Participants in the Pathways for Exceptional Children programs will soon have a new space to let their creativity grow after the organization recently received a grant to purchase space for a creative studio.
Pathways has the former Montville Township Board of Education offices in mind for the studio space, although nothing has been finalized yet. Founder Melinda Jennis said she thinks the studio should be open by the end of the month, at which point a grand opening will be held.
Jennis said the Montville-based organization was awarded a $35,000 grant from the Kessler Foundation, which works to provide employment opportunities to people with disabilities. Pathways promotes inclusion of children of all abilities and ages through more than 40 activities and programs. Older kids and teenagers are also involved, serving as mentors.
Jennis started Pathways 10 years ago because of her personal experiences with her multiply-disabled son. The organization started as a group of parents planning after-school programs for their kids, but it has grown to include not just children with disabilities, but all children.
Pathways programs are held at the library and at various other places throughout Montville, but Jennis said the new studio will allow certain artistic programs to expand.
"All of the artistic stuff now is going to be moving into the creative studio, so it's a lot of different creative forms of technology that are going to be moving into there," she said.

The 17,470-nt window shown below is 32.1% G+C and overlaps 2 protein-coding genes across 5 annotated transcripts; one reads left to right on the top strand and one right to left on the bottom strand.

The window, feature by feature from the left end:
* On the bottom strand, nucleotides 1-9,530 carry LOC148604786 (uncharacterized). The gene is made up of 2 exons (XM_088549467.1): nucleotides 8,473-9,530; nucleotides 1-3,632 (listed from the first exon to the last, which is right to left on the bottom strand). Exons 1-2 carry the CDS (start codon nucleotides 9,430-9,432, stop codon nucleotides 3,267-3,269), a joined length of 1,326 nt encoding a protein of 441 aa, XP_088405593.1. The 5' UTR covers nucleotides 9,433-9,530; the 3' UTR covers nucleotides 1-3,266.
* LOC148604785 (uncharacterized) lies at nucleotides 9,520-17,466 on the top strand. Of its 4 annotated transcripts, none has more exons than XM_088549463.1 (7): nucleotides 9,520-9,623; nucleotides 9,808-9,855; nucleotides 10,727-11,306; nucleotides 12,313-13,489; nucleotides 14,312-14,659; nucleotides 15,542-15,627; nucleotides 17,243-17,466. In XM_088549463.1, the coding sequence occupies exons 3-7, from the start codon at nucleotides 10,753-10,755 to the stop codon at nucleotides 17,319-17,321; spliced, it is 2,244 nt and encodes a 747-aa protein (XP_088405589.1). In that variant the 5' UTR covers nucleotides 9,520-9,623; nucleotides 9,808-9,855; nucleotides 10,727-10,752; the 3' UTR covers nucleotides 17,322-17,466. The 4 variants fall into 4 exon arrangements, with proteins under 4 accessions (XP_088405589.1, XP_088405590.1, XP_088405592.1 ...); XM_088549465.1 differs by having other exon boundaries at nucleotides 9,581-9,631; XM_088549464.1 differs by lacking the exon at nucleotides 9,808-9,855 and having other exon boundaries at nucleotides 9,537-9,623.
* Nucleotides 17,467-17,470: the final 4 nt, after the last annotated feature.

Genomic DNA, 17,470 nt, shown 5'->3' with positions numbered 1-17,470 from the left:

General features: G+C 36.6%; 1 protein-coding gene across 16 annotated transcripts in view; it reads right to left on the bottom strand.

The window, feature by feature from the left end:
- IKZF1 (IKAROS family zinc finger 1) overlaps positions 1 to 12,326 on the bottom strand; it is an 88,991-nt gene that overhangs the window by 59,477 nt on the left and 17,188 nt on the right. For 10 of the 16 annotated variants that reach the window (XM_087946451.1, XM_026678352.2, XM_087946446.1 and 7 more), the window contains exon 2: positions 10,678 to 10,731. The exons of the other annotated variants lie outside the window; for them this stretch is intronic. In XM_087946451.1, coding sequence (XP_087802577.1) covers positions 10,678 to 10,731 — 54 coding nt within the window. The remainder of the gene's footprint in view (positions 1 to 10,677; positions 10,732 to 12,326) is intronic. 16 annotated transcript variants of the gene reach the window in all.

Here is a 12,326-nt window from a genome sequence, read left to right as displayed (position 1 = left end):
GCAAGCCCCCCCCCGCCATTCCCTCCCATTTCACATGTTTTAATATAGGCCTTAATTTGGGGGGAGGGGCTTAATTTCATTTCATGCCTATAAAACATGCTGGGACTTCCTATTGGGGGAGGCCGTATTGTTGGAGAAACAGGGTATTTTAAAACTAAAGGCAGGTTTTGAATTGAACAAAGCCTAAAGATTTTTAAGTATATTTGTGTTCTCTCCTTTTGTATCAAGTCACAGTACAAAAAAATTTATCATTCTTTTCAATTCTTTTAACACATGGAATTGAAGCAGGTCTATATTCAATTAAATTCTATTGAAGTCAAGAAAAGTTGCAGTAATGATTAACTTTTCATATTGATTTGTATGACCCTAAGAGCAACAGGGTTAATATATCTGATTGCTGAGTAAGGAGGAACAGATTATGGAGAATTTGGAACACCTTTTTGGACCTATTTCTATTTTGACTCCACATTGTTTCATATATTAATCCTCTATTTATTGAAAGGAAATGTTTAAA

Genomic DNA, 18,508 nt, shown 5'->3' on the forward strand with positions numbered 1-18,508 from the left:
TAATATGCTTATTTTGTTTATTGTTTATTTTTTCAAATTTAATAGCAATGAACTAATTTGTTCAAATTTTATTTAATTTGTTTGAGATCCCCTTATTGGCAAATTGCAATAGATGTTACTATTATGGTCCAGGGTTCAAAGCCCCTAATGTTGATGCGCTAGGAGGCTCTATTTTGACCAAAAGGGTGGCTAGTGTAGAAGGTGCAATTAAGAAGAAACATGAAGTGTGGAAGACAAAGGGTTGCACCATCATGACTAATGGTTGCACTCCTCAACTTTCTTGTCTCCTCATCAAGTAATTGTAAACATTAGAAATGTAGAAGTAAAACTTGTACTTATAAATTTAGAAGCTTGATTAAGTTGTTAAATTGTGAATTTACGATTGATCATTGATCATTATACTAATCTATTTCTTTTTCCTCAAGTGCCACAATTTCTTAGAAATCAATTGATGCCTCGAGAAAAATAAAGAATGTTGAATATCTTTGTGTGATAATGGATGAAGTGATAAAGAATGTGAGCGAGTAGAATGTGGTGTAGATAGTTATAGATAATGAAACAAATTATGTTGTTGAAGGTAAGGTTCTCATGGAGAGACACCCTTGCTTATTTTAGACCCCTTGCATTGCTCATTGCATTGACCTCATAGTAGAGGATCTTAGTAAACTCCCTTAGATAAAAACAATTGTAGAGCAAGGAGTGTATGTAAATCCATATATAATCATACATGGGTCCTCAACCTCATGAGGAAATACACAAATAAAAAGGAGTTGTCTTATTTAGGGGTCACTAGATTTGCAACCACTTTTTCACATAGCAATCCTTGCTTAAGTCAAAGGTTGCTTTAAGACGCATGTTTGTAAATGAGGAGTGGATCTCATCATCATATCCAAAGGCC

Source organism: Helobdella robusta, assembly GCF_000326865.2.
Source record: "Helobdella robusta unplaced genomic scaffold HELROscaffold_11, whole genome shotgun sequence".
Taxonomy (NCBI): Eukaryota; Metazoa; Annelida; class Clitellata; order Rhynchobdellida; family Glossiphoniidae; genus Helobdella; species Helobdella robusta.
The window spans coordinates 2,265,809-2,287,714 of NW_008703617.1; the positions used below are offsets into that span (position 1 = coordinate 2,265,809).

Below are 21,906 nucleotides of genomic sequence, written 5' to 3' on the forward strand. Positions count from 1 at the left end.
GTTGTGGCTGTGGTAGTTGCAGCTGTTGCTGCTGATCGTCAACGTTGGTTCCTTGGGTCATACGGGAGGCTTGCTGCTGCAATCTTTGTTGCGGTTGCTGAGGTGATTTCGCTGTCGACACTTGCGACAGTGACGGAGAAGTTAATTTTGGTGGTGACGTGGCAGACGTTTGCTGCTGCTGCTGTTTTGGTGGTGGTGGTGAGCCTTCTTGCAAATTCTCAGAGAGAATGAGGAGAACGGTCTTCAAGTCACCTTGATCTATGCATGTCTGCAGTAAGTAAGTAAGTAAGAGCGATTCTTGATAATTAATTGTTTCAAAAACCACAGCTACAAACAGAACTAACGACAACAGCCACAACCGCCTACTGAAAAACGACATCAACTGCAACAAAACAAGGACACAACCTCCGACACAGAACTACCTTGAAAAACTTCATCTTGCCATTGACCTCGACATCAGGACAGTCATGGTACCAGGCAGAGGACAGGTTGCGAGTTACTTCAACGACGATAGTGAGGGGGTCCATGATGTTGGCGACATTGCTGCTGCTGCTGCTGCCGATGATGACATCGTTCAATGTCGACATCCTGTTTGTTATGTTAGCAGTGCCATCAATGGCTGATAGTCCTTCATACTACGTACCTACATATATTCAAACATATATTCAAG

Programs such as photography, art and music will be main focuses of the new studio. Jennis mentioned one program participant's passion for DJ'ing and said that he was asked to provide music for his church and paid well for the opportunity. The studio will help kids like him be able to work on their skills, as well as create websites and other materials to market their talents.
Jennis said she is also hoping to get donations to fund the installation of newer equipment and computer programs for the Pathways kids to use. She said many of the kids are growing out of some of the older technology and looking to get into more challenging programs.
"We really need to buy a lot more Adobe software because the kids have kind of outgrown some of the Apple software, so that kind of stuff is really what we need more donations of," she said.
Some of the participants have found interest in graphic design while others have learned to love music and formed a rock and roll band.
"Now that they're getting older, they're moving really into a lot of technology. They've gotten really savvy," she said. "Sometimes you kind of wonder who has the disability."
Jennis also said Pathways would like to have more people interested in donating their time to the program, particularly people with creative expertise who can help lead programs once the studio is open. Anyone interested in participating can reach Jennis at 973-856-9587.